I saw a punker in his 50s at an indie hipster festival today. I haven’t seen such an old school creature for like 15 years now.
Which lead me to think: where are Millennial subcultures these days?
When I was a kid and early teenager, everyone seemed to belong in a certain sub culture. Remember soulboys, metallers, goths, hippies: there was a time when young people made it clear what tribe and music they were into by the way they dressed. Not any more.
Young Brits these days have nothing to risk getting beaten up for (bad joke). I mean, what identity can you carve out for yourself in clothes that look like your nan would snuggle up on the sofa in on a Sunday night?
After spending years steeped in bands, books and art that nobody has heard of, crawling clubs that are the secret of the town, you’ve been found out. People are speaking the name of your favourite scene, hipsters. Shoreditch is the new Leicester Square and vintage clothes are mainstream.
Unlike some earlier subcultures, hipsters generally don’t claim that title. How many people do you know that actually call themselves hipsters? I don’t know any, or should I say the people I know that I consider hipsters only acknowledge that identity with sarcasm or irony.
Also, there is no political/social group-think against cultural conformity or hegemony that all hipsters share.
The hipster has been around as the dominant youth culture for way longer than anything that’s come before, and it occupies a place relative to mainstream culture that is not counter-cultural; it fits perfectly within the values of a large part of the mainstream.
The hipsters idea is almost more of a general label than an actual subculture. It’s just a look!
It’s that most people have been focusing on establishing the superficial elements of their subculture without pushing the actual substance (music for example) so that when people want to “look cool”, all they have to do is put together a uniform and they’re instantly visually identified.
Subculture as we know it is dead, and it’s all the Internet’s fault
The definition of subculture is changing. It’s definitely less visual, but it isn’t dead. It has just moved online .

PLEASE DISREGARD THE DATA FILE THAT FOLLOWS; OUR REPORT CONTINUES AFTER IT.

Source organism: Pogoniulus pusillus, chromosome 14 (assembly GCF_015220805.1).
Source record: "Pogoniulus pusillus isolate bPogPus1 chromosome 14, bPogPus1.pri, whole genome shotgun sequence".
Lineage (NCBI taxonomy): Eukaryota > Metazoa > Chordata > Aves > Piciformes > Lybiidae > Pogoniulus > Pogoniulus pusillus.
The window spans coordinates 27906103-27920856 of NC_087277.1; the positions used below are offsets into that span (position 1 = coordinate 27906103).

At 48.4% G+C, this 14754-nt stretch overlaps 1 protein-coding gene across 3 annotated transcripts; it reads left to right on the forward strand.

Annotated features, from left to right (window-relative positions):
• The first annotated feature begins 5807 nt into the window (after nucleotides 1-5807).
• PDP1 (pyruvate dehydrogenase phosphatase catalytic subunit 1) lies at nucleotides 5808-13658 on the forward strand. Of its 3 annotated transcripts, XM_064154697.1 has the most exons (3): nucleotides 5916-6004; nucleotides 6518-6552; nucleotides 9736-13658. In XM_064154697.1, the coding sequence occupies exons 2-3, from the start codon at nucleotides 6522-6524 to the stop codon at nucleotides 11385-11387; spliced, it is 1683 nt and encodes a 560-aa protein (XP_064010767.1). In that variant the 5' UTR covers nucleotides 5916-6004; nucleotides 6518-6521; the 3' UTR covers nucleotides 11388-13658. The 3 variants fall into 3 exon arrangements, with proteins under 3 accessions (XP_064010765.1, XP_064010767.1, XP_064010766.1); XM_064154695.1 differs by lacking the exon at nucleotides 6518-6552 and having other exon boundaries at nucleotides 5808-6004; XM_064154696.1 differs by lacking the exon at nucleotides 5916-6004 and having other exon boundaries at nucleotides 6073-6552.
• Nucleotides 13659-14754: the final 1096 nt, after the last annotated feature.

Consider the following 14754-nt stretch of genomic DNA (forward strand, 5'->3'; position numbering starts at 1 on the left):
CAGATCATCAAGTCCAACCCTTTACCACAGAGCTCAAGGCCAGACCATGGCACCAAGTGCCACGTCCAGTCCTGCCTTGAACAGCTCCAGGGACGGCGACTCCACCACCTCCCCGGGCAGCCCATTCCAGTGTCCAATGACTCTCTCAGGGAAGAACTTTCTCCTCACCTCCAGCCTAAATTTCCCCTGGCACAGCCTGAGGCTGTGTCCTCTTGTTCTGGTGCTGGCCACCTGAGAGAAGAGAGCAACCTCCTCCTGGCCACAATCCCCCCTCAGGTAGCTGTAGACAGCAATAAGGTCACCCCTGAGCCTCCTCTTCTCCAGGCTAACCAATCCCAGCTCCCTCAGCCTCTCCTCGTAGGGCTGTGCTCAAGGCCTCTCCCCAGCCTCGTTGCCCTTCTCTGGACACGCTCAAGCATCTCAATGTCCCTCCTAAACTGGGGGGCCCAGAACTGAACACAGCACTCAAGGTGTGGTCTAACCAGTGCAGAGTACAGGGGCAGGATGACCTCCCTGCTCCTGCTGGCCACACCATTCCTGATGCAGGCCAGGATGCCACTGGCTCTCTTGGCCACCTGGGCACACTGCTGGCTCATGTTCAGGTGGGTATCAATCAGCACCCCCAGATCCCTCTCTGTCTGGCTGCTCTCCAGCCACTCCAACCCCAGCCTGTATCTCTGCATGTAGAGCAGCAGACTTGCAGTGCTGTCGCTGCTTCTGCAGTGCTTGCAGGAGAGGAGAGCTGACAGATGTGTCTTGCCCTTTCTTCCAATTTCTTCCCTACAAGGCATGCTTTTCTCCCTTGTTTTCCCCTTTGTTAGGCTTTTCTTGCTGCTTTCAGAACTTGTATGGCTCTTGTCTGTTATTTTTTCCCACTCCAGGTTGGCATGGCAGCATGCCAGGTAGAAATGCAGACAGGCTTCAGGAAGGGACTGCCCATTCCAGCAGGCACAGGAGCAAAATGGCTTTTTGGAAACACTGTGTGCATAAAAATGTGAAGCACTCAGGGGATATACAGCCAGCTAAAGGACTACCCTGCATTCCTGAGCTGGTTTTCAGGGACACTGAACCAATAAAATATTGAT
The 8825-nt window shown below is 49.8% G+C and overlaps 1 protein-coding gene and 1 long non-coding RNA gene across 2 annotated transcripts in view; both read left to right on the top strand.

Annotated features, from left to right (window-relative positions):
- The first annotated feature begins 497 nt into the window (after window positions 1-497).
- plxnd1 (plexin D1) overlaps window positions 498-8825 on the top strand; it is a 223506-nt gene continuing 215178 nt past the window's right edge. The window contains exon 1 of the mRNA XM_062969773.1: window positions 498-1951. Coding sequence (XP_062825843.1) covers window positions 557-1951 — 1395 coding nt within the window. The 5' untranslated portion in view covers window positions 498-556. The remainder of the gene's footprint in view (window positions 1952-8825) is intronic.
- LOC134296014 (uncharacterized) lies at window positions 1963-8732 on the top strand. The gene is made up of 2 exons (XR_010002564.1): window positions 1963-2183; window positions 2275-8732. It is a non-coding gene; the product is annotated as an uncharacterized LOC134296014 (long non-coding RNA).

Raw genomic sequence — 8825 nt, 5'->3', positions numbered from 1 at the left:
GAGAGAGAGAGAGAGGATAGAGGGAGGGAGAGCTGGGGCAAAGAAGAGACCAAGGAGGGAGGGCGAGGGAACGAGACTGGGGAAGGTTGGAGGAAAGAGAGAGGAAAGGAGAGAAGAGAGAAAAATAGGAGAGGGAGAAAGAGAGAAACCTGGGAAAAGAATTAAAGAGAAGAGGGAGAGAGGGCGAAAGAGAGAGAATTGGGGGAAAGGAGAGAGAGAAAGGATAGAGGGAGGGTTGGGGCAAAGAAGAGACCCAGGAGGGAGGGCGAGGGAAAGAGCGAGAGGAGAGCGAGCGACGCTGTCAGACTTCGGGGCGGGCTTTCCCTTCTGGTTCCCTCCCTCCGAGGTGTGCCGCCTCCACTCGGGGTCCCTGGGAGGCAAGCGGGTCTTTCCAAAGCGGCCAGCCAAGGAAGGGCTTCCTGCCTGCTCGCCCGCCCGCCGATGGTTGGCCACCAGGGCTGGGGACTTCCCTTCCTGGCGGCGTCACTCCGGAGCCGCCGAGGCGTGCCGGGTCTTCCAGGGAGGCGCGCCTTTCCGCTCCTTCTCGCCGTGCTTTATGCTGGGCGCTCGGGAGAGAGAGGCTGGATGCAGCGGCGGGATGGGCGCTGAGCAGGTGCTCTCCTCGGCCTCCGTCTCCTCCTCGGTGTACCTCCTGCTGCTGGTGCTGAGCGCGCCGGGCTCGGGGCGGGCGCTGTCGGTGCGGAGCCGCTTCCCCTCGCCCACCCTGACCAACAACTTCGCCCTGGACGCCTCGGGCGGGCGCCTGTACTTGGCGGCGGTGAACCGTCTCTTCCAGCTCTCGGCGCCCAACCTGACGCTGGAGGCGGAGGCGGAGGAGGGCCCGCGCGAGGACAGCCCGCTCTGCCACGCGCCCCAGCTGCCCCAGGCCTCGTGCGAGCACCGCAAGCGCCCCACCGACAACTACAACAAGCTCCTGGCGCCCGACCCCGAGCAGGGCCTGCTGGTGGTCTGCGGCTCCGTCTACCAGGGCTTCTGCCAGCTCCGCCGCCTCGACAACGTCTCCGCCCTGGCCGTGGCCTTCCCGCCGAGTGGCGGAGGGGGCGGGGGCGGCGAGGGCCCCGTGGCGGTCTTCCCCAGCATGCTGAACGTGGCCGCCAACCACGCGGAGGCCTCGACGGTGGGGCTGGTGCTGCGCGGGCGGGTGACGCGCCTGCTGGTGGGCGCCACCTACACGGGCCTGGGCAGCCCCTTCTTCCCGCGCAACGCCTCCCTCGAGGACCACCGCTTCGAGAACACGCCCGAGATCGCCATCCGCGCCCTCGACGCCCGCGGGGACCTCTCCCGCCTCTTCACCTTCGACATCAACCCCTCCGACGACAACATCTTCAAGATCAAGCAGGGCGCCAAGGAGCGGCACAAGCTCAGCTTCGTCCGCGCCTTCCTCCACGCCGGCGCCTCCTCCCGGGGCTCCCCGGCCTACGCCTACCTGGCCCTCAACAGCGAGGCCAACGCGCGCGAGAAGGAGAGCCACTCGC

Take Second Life. Seen as escapism, this online subculture originated in 2003 however is still populated by thousands of young people worldwide. Created by Linden Lab, Second Life is a 3D virtual world where players, known as Residents, can interact with each other through avatars and explore the world (known as the grid), meet other residents, socialise, participate in individual and group activities.
Or Haul Girls subculture. Haul Girls are video bloggers, known as vloggers who post YouTube videos showcasing new products normally given to them by brands if their subscription following is high. Brands can also pay hefty fees to these influential YouTube stars to buy into their audience and ensure their product reaches as wide an audience as possible.
Teenagers are now so satiated by the plethora of entertainment on offer that they don’t feel the need to rebel through dress or ritual.
We now live in a world where teenagers are more interested in constructing an identity online than they are in making an outward show of their interests.
And maintaining online identities is a full time job. There are Social Media Managers and Personal Branding teams out there – the job titles that didn’t exist some years ago.
There’s plenty of stuff online that seems weird and striking and creative that people seem to identify with (Living Dolls, Seapunk), but it seems subcultures these days are less to do with music, but more with how you are perceived to others. There’s something oddly self-conscious and non-committal about it: perhaps that’s the result of living in a world dominated by social media, where you’re under constant surveillance by your peers.
What is the future of subculture?
I can’t see a youth subculture forming to react against Internet, since it has become so intertwined with modern life.
Since subculture members are almost always associated with cities and higher levels of education, do you think it’s possible that future subcultures may respond to an increasing sense of globalization?